US first lady Bush tours Beijing's Forbidden City
BEIJING (AP) The doors of the Forbidden City hadn't yet opened to tourists Saturday morning when Laura Bush arrived for a tour - one of the highlights of what is expected to be her final official visit to Asia as the U.S. first lady.
Her visit to the former imperial palace next to Tiananmen Square came just eight hours after she attended the Olympics' opening ceremony. The first lady visited a new exhibit of imperial robes and walked through a couple of ceremonial halls before invited journalists were escorted away.
"It was spectacular. Really unbelievable," she said of the opening ceremony.
Meanwhile, dozens of curious Chinese and foreign tourists who entered the Forbidden City minutes after her arrival were motioned out of her way by Chinese security officers.
Saturday was meant to be a quiet day for the Bush family, with U.S. President George W. Bush scheduled to watch the games. The Forbidden City visit, the first lady's second trip to the sprawling former palace, was the only publicly announced event on Mrs. Bush's daily schedule.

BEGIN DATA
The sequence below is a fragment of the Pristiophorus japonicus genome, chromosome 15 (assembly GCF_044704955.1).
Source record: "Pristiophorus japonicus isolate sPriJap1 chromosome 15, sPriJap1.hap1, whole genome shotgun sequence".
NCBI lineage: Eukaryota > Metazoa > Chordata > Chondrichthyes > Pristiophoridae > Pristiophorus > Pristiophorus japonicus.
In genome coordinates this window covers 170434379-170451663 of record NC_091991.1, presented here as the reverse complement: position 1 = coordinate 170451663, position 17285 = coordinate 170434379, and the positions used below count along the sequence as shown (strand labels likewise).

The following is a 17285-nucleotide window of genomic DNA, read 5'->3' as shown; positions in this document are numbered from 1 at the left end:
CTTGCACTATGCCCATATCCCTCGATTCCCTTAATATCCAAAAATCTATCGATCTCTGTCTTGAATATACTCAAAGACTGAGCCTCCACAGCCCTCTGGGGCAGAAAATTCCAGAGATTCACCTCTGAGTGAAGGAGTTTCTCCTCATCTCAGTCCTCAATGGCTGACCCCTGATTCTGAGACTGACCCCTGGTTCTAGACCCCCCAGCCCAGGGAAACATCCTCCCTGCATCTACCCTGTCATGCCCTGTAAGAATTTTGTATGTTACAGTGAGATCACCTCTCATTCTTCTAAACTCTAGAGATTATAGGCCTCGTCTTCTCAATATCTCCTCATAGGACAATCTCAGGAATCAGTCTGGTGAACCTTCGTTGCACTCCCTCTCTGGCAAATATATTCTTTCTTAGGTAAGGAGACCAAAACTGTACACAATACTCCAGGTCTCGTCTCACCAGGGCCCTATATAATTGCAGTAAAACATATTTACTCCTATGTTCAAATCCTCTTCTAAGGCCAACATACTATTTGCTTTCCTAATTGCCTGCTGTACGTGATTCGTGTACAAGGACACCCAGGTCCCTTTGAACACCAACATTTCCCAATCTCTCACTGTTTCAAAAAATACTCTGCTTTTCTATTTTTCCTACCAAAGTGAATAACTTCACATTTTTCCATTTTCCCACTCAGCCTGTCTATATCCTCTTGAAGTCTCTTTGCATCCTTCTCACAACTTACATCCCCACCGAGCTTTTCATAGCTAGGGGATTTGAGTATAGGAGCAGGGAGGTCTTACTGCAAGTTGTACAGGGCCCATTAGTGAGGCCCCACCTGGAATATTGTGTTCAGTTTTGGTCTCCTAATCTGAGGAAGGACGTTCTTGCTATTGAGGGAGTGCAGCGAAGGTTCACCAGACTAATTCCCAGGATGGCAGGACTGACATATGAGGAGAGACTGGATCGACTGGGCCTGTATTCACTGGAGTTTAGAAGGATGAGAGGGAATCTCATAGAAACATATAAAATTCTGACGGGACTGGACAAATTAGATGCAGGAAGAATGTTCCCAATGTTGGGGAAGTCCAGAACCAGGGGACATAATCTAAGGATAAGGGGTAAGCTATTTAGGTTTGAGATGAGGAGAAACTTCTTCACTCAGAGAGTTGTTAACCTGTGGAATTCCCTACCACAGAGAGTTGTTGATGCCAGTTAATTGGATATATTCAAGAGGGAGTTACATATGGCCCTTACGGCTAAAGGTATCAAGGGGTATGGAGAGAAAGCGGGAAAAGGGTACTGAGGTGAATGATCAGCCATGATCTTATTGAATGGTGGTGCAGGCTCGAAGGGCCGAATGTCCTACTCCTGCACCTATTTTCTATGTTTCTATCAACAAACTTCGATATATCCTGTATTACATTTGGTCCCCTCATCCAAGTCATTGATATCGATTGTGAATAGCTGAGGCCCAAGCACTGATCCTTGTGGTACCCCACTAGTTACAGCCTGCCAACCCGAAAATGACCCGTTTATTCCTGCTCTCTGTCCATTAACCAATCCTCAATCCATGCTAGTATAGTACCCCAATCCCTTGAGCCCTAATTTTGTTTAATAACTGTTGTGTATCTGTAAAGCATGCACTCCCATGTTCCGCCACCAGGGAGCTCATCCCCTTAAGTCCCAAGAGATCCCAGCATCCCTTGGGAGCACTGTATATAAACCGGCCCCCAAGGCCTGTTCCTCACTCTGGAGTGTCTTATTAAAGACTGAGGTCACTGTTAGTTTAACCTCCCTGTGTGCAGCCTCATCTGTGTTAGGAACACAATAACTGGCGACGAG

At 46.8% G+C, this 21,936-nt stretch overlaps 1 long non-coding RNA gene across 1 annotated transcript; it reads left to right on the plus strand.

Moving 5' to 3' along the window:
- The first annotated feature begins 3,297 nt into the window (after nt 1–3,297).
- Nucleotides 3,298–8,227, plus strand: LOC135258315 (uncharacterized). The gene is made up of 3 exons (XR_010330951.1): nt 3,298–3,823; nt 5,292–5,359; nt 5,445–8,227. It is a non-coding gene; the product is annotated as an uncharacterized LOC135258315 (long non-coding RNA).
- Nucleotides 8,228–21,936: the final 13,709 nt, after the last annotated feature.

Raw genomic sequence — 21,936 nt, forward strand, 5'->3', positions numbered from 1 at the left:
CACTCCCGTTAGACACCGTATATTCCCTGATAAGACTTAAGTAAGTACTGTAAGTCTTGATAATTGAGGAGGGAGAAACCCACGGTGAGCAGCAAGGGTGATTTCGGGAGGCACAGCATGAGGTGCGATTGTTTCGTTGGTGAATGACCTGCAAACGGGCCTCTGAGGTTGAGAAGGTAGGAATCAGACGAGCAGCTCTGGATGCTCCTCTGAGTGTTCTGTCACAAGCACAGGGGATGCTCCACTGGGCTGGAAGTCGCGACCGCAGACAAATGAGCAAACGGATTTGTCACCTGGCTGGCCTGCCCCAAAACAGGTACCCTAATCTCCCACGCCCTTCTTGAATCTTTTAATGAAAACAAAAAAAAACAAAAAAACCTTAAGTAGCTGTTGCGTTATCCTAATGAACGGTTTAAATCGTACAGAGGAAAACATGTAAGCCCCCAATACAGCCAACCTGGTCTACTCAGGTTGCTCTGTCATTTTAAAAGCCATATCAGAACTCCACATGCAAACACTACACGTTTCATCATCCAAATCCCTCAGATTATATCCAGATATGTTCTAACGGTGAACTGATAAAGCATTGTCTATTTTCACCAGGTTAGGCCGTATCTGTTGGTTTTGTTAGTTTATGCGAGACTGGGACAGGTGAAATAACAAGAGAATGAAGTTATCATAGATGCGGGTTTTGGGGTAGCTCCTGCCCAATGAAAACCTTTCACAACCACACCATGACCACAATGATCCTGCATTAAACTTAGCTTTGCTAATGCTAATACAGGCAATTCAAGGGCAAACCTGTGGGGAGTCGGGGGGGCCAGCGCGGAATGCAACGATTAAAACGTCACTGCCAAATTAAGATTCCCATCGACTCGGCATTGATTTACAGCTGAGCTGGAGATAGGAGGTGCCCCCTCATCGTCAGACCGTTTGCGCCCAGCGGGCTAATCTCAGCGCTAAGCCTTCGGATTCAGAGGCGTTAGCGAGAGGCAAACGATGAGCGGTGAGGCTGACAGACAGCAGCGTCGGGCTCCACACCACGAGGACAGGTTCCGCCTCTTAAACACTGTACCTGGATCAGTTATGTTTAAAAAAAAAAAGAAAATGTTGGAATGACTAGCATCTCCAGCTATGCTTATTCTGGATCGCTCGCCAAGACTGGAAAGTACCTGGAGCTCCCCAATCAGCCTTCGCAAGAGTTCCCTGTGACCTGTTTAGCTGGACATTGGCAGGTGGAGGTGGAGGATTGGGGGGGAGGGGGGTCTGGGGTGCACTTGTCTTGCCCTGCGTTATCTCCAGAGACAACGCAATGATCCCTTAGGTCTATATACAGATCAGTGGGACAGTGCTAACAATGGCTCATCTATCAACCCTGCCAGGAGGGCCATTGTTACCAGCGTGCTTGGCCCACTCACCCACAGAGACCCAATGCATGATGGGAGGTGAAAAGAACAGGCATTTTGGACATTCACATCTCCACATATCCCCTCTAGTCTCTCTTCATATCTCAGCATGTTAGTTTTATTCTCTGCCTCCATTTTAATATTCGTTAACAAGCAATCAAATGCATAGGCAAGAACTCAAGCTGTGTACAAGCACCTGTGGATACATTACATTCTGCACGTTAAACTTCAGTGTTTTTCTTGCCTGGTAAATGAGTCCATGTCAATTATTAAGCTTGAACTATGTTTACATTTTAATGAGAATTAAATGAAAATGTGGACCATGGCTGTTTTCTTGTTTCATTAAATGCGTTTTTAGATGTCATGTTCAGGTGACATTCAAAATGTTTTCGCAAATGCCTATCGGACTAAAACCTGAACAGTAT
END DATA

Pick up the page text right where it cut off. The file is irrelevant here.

"We've had a very fun family visit," Mrs. Bush said, as she posed for photos with her daughter Barbara.
But what is believed to be the Bushes' final official Asian visit has been far from quiet.
The president criticized China's human rights record in a speech in Thailand earlier this week. The Chinese government responded angrily, but there seemed to be no ripples as the Bushes attended a state luncheon for world leaders with Chinese President Hu Jintao on Friday. The two men sat side by side.
The Olympics' opening ceremony also went off without incident, though Chinese people watching the ceremony at one public screening event in Beijing booed briefly when the camera panned to the U.S. president.
Mrs. Bush has become more outspoken herself over the years, especially on the issue of Myanmar, also known as Burma. The isolated Southeast Asian nation is closely allied with China.
On Thursday, she flew to the Thai border with Myanmar to meet with refugees who fled a brutal campaign by Myanmar's military junta.
"We urge the Chinese to do what other countries have done - to sanction, to put a financial squeeze on the Burmese generals," Mrs. Bush said Thursday at the camp in pouring rain.
The Myanmar junta's decades-long conflict with a number of ethnic minorities has led to an ongoing exodus, and about 140,000 refugees now live in camps along the Thai-Myanmar border.